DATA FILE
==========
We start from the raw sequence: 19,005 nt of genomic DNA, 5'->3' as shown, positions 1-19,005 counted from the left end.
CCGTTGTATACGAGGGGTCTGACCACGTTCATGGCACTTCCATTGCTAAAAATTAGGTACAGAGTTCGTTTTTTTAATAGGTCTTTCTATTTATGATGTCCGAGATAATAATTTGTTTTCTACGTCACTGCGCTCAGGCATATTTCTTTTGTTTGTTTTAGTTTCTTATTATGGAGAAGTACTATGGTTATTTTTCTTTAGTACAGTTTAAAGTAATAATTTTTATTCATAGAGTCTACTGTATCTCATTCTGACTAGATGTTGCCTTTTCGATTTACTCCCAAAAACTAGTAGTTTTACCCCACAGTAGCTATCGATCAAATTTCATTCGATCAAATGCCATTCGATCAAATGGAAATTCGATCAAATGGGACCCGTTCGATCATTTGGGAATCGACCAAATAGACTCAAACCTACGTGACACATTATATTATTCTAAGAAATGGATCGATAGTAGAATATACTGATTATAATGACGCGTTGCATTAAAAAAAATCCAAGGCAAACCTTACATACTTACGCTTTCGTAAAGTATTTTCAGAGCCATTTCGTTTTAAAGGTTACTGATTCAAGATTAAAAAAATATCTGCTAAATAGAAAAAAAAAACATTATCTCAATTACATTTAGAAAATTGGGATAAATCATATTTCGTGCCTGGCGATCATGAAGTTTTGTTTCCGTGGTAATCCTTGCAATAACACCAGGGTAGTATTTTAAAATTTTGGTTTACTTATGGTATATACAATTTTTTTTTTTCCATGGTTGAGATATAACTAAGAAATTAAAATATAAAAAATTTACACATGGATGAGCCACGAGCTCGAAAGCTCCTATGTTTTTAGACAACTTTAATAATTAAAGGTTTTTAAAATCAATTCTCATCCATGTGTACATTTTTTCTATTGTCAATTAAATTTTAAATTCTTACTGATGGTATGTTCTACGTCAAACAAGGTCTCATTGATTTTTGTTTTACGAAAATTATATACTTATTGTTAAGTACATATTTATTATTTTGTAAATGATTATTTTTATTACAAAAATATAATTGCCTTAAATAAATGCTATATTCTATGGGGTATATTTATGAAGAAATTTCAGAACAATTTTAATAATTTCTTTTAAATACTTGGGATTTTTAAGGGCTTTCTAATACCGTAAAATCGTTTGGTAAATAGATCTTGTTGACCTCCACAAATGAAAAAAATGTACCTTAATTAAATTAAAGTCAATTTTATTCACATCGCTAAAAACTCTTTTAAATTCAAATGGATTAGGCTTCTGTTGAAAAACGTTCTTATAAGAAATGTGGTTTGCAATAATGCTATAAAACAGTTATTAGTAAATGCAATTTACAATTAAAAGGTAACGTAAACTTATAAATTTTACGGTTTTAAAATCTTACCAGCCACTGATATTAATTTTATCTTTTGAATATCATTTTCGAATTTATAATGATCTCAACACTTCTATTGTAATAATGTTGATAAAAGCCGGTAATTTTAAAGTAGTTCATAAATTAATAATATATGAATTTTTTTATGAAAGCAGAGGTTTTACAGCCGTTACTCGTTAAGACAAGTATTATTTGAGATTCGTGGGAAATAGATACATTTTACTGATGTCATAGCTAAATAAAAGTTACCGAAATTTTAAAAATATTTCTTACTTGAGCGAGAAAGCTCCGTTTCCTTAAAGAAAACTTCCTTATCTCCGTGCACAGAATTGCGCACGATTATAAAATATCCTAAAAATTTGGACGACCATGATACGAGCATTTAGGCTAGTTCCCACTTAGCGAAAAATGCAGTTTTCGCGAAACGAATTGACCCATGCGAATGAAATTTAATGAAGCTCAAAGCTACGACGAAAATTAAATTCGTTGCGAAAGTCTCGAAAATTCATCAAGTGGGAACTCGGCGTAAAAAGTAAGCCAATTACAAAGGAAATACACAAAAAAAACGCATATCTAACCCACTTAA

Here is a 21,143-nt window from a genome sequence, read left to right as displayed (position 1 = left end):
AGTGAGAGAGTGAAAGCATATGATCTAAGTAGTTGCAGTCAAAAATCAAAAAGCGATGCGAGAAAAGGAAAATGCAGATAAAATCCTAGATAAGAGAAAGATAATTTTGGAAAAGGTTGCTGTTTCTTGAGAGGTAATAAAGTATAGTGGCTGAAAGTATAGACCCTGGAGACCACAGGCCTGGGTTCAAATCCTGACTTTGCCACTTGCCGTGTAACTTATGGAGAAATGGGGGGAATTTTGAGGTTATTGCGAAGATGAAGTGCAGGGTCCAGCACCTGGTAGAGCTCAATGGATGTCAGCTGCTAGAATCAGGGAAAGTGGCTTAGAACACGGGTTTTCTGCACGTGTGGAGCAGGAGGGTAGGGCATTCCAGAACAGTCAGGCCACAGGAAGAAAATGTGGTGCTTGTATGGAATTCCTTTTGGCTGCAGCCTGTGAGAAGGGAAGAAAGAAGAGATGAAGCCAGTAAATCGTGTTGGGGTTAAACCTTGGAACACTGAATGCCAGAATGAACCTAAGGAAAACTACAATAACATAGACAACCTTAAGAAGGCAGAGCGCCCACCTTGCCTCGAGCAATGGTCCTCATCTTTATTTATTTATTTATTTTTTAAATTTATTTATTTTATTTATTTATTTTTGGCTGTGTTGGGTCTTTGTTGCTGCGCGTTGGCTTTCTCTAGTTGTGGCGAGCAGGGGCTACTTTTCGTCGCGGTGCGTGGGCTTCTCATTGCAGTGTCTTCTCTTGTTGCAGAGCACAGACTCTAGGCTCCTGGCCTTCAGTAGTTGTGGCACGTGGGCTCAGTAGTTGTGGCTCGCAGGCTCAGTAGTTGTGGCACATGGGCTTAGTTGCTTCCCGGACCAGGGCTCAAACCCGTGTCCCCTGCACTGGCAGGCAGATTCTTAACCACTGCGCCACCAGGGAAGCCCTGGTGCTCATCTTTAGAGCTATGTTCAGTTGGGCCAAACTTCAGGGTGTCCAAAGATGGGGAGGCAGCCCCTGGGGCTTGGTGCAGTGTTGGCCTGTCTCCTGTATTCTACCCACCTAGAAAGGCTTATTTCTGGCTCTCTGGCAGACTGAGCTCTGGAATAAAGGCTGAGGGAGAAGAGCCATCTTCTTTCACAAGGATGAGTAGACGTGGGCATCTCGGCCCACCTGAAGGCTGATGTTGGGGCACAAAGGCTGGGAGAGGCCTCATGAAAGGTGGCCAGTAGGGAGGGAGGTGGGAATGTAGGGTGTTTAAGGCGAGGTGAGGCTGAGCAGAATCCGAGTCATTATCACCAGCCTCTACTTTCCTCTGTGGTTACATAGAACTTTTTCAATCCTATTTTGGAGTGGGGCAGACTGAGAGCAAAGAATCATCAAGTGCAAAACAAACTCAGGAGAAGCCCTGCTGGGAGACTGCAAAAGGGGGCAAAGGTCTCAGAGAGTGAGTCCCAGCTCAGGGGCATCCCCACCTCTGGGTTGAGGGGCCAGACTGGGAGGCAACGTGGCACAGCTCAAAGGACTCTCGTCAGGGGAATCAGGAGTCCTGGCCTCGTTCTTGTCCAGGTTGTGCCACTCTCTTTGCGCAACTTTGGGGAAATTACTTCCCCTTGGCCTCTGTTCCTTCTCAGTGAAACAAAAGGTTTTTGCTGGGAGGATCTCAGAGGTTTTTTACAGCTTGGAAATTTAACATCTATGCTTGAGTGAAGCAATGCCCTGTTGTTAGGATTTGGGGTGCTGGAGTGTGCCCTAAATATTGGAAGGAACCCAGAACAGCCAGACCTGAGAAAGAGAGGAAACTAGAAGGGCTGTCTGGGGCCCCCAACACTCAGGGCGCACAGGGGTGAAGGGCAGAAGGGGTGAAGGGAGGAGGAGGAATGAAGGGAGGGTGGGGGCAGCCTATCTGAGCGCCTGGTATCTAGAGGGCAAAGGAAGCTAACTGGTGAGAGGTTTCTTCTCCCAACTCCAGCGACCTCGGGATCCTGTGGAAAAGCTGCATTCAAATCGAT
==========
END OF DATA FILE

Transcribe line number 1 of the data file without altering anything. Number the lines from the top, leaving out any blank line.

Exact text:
We start from the raw sequence: 19,005 nt of genomic DNA, 5'->3' as shown, positions 1-19,005 counted from the left end.